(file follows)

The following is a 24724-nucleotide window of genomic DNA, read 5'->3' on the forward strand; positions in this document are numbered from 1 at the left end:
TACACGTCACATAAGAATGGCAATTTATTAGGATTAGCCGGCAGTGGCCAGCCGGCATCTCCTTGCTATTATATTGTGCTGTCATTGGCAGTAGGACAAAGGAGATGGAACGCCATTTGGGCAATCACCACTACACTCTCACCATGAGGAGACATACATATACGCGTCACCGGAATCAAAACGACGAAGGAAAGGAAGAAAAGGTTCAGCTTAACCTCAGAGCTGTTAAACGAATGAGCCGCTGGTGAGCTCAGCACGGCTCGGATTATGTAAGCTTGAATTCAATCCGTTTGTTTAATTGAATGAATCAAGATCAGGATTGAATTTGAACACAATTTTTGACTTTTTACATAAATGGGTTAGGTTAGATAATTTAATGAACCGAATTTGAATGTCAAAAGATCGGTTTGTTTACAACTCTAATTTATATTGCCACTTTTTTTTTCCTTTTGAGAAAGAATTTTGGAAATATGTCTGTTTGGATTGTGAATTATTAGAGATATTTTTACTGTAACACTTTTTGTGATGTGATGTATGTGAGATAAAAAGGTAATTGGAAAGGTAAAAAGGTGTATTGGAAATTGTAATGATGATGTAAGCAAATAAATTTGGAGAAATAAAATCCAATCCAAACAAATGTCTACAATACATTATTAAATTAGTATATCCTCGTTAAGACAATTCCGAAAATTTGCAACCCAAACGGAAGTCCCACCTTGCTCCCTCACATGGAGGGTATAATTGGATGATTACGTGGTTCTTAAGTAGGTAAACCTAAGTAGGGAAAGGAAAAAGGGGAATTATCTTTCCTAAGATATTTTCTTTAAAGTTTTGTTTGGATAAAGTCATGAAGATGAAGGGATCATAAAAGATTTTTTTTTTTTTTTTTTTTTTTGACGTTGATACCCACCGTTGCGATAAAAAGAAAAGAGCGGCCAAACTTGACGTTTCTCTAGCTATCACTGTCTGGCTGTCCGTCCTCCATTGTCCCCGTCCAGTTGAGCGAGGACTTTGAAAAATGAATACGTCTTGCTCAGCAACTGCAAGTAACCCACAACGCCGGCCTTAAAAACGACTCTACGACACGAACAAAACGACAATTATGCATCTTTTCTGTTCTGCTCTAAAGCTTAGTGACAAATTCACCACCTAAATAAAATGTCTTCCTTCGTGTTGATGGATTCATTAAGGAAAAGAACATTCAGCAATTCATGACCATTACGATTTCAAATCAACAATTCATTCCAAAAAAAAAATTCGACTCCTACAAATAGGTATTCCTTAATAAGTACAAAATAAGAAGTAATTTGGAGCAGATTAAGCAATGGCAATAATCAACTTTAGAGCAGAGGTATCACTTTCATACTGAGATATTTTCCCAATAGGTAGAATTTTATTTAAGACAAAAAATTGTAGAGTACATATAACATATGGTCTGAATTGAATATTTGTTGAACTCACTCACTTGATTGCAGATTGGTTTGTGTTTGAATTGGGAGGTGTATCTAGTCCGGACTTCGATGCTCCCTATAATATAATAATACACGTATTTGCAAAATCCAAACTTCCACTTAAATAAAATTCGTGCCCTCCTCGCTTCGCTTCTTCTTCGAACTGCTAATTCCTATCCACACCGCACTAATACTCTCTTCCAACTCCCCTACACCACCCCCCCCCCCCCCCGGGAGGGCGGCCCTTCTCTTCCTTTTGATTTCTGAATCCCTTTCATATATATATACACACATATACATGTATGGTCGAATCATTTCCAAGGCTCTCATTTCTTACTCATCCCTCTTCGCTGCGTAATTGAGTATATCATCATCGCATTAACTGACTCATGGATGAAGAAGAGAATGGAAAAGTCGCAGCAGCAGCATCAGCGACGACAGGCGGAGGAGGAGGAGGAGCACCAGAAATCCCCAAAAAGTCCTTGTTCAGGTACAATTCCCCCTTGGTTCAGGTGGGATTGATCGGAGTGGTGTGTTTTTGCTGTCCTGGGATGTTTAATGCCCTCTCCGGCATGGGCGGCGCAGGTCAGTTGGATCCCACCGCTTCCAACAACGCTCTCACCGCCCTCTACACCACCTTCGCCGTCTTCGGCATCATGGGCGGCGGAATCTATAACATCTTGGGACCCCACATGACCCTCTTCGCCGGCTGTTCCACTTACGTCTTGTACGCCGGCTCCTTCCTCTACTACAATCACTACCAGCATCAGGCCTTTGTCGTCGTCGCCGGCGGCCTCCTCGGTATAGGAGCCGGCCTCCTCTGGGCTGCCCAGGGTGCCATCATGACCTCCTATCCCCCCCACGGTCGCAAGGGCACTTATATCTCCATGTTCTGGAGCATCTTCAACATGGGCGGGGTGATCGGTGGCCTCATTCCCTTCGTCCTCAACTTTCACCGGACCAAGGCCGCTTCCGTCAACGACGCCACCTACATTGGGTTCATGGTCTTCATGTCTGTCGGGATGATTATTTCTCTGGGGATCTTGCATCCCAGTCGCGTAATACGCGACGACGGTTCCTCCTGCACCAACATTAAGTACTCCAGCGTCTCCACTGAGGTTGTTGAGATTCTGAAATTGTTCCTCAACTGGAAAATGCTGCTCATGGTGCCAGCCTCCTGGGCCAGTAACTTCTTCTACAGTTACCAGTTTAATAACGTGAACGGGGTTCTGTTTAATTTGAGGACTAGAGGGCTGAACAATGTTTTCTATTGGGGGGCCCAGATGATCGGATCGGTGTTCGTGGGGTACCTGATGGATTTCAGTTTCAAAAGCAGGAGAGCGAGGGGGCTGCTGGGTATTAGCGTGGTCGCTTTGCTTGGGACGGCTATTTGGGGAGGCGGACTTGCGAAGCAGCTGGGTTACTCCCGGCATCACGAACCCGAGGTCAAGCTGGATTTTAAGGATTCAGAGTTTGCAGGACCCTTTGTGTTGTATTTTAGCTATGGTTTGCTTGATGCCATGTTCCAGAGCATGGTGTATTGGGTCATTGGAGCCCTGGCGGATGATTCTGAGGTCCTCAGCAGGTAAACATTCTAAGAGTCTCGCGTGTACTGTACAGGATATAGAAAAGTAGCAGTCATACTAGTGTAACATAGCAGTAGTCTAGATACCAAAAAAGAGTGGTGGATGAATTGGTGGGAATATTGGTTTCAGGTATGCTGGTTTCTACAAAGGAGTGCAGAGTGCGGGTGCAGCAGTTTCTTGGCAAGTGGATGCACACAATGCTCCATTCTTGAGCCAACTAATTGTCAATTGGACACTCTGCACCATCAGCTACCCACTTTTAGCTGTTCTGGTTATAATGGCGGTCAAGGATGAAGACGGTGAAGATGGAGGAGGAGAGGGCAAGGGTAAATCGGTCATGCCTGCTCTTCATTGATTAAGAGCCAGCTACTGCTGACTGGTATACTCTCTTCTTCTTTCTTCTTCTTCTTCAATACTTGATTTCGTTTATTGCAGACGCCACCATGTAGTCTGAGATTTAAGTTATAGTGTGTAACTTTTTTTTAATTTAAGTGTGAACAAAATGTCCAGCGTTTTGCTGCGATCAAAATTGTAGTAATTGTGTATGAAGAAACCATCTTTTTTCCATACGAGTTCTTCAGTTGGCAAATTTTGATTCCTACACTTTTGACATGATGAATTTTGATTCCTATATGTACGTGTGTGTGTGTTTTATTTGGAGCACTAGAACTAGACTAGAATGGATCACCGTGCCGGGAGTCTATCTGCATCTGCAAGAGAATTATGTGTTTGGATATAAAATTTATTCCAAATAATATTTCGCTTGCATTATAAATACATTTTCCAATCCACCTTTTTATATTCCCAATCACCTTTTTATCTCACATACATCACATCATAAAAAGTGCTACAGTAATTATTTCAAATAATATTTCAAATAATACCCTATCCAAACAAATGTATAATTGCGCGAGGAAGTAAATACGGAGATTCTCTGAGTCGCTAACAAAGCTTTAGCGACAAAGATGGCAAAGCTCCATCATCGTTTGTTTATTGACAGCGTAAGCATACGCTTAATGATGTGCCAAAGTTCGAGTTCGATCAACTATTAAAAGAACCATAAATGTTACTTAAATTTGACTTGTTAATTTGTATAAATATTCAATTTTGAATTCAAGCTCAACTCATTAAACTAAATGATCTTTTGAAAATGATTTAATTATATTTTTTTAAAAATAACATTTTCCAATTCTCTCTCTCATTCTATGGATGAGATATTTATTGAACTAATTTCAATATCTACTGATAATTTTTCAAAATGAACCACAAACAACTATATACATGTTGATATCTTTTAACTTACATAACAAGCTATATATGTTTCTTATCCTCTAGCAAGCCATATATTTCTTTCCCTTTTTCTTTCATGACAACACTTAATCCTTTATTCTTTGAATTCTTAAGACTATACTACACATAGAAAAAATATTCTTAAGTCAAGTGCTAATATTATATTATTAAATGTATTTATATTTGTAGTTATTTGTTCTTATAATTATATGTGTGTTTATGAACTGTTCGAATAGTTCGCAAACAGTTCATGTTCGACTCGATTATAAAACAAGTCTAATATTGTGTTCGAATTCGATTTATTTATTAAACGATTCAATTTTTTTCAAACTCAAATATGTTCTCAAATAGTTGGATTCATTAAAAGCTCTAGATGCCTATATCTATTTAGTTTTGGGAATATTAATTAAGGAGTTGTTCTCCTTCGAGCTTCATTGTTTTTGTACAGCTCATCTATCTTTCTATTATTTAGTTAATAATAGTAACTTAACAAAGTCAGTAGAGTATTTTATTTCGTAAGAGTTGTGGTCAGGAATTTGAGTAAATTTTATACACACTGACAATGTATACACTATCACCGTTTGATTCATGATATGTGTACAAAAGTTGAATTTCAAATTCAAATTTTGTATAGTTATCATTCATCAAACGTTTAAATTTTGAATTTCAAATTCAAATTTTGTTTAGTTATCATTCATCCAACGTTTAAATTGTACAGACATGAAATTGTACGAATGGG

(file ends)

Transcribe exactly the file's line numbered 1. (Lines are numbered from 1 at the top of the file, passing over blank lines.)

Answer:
The following is a 24724-nucleotide window of genomic DNA, read 5'->3' on the forward strand; positions in this document are numbered from 1 at the left end: